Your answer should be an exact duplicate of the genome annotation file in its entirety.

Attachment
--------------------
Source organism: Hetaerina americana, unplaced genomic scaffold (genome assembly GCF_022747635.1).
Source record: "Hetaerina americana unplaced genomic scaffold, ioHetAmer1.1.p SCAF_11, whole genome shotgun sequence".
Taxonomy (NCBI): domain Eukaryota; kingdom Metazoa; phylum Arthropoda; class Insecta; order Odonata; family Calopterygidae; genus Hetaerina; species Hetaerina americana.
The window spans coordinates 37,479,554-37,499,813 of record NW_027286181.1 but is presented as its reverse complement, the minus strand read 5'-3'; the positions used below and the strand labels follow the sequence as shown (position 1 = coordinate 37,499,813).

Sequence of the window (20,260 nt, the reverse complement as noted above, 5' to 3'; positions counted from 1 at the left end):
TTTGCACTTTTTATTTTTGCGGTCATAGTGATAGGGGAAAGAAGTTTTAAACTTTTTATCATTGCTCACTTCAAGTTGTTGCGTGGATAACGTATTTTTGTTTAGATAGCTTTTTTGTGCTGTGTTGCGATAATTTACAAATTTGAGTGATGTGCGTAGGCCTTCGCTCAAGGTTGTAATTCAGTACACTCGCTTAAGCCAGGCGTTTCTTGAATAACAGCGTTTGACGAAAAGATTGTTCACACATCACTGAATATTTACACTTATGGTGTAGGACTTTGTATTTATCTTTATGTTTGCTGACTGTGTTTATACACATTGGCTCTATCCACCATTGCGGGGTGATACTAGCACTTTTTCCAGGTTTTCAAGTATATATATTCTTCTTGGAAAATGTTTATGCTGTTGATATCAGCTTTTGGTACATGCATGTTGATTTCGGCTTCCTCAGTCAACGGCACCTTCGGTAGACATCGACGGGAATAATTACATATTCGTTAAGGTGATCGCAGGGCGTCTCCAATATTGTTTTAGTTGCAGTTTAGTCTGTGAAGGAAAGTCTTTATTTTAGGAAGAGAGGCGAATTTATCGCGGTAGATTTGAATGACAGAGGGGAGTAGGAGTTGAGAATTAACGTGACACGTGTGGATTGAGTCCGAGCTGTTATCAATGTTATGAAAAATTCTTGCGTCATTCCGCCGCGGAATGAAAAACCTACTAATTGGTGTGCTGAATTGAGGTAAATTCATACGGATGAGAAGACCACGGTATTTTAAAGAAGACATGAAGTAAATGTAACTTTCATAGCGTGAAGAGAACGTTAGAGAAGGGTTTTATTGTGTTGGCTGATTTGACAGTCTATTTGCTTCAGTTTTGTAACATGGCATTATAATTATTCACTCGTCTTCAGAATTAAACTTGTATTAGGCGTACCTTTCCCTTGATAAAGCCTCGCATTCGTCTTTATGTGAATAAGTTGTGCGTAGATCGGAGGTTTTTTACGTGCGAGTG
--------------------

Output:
Source organism: Hetaerina americana, unplaced genomic scaffold (genome assembly GCF_022747635.1).
Source record: "Hetaerina americana unplaced genomic scaffold, ioHetAmer1.1.p SCAF_11, whole genome shotgun sequence".
Taxonomy (NCBI): domain Eukaryota; kingdom Metazoa; phylum Arthropoda; class Insecta; order Odonata; family Calopterygidae; genus Hetaerina; species Hetaerina americana.
The window spans coordinates 37,479,554-37,499,813 of record NW_027286181.1 but is presented as its reverse complement, the minus strand read 5'-3'; the positions used below and the strand labels follow the sequence as shown (position 1 = coordinate 37,499,813).

Sequence of the window (20,260 nt, the reverse complement as noted above, 5' to 3'; positions counted from 1 at the left end):
TTTGCACTTTTTATTTTTGCGGTCATAGTGATAGGGGAAAGAAGTTTTAAACTTTTTATCATTGCTCACTTCAAGTTGTTGCGTGGATAACGTATTTTTGTTTAGATAGCTTTTTTGTGCTGTGTTGCGATAATTTACAAATTTGAGTGATGTGCGTAGGCCTTCGCTCAAGGTTGTAATTCAGTACACTCGCTTAAGCCAGGCGTTTCTTGAATAACAGCGTTTGACGAAAAGATTGTTCACACATCACTGAATATTTACACTTATGGTGTAGGACTTTGTATTTATCTTTATGTTTGCTGACTGTGTTTATACACATTGGCTCTATCCACCATTGCGGGGTGATACTAGCACTTTTTCCAGGTTTTCAAGTATATATATTCTTCTTGGAAAATGTTTATGCTGTTGATATCAGCTTTTGGTACATGCATGTTGATTTCGGCTTCCTCAGTCAACGGCACCTTCGGTAGACATCGACGGGAATAATTACATATTCGTTAAGGTGATCGCAGGGCGTCTCCAATATTGTTTTAGTTGCAGTTTAGTCTGTGAAGGAAAGTCTTTATTTTAGGAAGAGAGGCGAATTTATCGCGGTAGATTTGAATGACAGAGGGGAGTAGGAGTTGAGAATTAACGTGACACGTGTGGATTGAGTCCGAGCTGTTATCAATGTTATGAAAAATTCTTGCGTCATTCCGCCGCGGAATGAAAAACCTACTAATTGGTGTGCTGAATTGAGGTAAATTCATACGGATGAGAAGACCACGGTATTTTAAAGAAGACATGAAGTAAATGTAACTTTCATAGCGTGAAGAGAACGTTAGAGAAGGGTTTTATTGTGTTGGCTGATTTGACAGTCTATTTGCTTCAGTTTTGTAACATGGCATTATAATTATTCACTCGTCTTCAGAATTAAACTTGTATTAGGCGTACCTTTCCCTTGATAAAGCCTCGCATTCGTCTTTATGTGAATAAGTTGTGCGTAGATCGGAGGTTTTTTACGTGCGAGTG